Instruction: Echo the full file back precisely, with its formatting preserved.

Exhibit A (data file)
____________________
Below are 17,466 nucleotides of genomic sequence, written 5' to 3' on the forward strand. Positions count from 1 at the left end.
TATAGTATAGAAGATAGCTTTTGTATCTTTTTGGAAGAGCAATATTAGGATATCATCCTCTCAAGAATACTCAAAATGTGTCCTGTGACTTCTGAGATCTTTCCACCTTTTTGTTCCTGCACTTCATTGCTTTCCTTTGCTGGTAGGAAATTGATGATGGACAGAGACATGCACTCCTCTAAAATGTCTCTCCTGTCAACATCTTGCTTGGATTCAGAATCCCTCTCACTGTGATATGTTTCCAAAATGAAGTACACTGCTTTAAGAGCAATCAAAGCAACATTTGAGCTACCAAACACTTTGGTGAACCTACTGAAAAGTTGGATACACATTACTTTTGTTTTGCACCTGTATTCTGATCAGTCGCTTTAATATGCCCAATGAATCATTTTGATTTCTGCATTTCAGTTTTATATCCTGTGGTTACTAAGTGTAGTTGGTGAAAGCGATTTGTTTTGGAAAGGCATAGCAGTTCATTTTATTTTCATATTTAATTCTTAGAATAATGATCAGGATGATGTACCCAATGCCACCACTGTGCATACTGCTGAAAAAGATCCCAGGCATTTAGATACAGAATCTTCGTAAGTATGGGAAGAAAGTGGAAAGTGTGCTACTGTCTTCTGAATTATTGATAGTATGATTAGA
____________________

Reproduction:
Below are 17,466 nucleotides of genomic sequence, written 5' to 3' on the forward strand. Positions count from 1 at the left end.
TATAGTATAGAAGATAGCTTTTGTATCTTTTTGGAAGAGCAATATTAGGATATCATCCTCTCAAGAATACTCAAAATGTGTCCTGTGACTTCTGAGATCTTTCCACCTTTTTGTTCCTGCACTTCATTGCTTTCCTTTGCTGGTAGGAAATTGATGATGGACAGAGACATGCACTCCTCTAAAATGTCTCTCCTGTCAACATCTTGCTTGGATTCAGAATCCCTCTCACTGTGATATGTTTCCAAAATGAAGTACACTGCTTTAAGAGCAATCAAAGCAACATTTGAGCTACCAAACACTTTGGTGAACCTACTGAAAAGTTGGATACACATTACTTTTGTTTTGCACCTGTATTCTGATCAGTCGCTTTAATATGCCCAATGAATCATTTTGATTTCTGCATTTCAGTTTTATATCCTGTGGTTACTAAGTGTAGTTGGTGAAAGCGATTTGTTTTGGAAAGGCATAGCAGTTCATTTTATTTTCATATTTAATTCTTAGAATAATGATCAGGATGATGTACCCAATGCCACCACTGTGCATACTGCTGAAAAAGATCCCAGGCATTTAGATACAGAATCTTCGTAAGTATGGGAAGAAAGTGGAAAGTGTGCTACTGTCTTCTGAATTATTGATAGTATGATTAGA